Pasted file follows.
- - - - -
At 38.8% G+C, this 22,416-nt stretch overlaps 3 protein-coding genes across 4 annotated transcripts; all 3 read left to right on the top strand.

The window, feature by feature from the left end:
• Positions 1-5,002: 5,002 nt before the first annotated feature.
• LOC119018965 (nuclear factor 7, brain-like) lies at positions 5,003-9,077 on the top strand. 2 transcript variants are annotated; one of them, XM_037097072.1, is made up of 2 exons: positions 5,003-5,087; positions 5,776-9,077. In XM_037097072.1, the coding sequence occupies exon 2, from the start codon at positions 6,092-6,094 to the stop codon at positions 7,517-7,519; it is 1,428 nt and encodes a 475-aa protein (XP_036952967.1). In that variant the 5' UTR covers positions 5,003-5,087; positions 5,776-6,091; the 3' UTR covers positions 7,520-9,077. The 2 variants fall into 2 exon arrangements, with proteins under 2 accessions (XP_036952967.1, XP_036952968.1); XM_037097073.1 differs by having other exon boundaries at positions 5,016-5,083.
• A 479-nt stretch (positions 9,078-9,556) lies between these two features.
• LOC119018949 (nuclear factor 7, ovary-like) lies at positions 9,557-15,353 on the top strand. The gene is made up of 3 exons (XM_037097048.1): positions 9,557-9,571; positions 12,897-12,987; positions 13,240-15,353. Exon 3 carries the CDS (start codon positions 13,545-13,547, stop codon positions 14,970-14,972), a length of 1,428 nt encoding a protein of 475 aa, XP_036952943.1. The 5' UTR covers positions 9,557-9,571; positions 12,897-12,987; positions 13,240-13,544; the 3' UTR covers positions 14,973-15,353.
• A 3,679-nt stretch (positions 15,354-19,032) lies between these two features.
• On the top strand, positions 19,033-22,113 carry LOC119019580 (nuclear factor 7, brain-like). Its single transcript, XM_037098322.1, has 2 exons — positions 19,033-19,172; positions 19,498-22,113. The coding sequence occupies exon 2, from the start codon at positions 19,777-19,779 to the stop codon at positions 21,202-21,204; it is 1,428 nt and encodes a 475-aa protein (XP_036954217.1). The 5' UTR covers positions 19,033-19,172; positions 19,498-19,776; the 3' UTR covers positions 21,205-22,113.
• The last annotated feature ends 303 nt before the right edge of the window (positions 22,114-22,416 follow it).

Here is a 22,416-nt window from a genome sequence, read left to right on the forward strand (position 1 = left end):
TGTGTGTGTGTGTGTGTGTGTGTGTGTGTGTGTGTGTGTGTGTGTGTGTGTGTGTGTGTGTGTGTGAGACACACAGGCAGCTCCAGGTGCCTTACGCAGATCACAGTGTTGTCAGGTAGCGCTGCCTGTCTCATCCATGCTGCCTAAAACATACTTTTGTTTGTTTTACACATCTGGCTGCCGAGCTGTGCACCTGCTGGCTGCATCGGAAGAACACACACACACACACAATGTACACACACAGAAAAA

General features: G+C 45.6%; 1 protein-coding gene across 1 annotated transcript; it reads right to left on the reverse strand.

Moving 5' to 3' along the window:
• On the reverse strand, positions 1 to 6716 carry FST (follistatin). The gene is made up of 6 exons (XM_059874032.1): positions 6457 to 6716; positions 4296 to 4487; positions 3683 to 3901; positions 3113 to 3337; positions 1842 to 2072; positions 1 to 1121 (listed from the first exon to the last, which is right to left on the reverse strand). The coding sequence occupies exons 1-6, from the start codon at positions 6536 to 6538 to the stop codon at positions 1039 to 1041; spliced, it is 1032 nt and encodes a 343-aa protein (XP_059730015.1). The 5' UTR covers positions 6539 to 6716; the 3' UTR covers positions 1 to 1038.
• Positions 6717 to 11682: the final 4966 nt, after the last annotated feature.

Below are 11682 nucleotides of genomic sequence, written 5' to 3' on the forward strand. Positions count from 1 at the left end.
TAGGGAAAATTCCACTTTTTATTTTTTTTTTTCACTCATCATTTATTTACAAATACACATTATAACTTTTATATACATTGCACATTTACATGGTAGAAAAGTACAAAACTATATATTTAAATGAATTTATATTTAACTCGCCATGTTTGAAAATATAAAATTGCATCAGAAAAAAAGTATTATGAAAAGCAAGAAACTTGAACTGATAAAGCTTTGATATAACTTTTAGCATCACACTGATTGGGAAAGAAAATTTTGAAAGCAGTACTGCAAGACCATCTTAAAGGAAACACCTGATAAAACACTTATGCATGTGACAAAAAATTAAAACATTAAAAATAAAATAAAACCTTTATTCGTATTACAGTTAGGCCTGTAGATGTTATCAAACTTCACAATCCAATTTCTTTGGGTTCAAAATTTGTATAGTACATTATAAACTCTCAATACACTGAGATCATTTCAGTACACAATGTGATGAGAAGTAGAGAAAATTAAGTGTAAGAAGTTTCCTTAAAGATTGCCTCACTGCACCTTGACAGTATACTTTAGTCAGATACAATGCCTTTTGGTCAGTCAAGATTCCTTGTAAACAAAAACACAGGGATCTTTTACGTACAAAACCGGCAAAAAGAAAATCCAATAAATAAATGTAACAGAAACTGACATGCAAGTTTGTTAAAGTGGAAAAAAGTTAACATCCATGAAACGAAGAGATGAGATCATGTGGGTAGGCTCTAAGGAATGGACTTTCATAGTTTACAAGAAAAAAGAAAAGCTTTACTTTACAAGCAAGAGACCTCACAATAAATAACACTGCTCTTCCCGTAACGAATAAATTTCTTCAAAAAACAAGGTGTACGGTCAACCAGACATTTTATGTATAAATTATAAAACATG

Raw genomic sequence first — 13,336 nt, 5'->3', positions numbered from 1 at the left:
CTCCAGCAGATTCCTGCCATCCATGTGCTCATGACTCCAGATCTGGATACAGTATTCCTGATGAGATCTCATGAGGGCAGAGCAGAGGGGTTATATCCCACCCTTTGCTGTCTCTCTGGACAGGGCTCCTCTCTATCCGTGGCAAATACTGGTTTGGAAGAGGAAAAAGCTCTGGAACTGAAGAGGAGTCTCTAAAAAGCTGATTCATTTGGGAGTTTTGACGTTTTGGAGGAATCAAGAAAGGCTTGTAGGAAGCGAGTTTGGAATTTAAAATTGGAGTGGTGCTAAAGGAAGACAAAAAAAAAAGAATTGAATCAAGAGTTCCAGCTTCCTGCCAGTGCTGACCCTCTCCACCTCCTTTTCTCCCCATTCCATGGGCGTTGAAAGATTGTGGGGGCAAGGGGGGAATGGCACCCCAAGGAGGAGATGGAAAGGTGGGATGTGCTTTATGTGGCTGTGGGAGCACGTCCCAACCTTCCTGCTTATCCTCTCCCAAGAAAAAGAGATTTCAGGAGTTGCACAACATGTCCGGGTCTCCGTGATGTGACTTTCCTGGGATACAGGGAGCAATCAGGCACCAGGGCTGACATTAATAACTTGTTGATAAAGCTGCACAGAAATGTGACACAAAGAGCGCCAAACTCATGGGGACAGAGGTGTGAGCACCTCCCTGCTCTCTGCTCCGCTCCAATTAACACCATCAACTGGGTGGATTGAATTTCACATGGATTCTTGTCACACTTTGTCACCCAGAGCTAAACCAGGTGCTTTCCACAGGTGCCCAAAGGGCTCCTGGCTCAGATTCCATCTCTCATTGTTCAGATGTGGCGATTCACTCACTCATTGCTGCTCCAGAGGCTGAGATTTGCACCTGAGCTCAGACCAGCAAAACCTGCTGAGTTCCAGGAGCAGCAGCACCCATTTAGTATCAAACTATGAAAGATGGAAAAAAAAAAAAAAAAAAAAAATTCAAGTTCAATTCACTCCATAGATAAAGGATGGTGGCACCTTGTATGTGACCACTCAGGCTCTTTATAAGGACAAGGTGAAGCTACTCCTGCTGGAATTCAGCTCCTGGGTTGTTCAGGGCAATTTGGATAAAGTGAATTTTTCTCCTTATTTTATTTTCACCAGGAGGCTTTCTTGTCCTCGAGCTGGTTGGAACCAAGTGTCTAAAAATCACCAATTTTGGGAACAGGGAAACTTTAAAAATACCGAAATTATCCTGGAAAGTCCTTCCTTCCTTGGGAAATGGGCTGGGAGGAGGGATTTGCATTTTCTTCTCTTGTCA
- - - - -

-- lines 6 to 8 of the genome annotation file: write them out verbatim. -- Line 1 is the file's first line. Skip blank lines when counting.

• LOC119018949 (nuclear factor 7, ovary-like) lies at positions 9,557-15,353 on the top strand. The gene is made up of 3 exons (XM_037097048.1): positions 9,557-9,571; positions 12,897-12,987; positions 13,240-15,353. Exon 3 carries the CDS (start codon positions 13,545-13,547, stop codon positions 14,970-14,972), a length of 1,428 nt encoding a protein of 475 aa, XP_036952943.1. The 5' UTR covers positions 9,557-9,571; positions 12,897-12,987; positions 13,240-13,544; the 3' UTR covers positions 14,973-15,353.
• A 3,679-nt stretch (positions 15,354-19,032) lies between these two features.
• On the top strand, positions 19,033-22,113 carry LOC119019580 (nuclear factor 7, brain-like). Its single transcript, XM_037098322.1, has 2 exons — positions 19,033-19,172; positions 19,498-22,113. The coding sequence occupies exon 2, from the start codon at positions 19,777-19,779 to the stop codon at positions 21,202-21,204; it is 1,428 nt and encodes a 475-aa protein (XP_036954217.1). The 5' UTR covers positions 19,033-19,172; positions 19,498-19,776; the 3' UTR covers positions 21,205-22,113.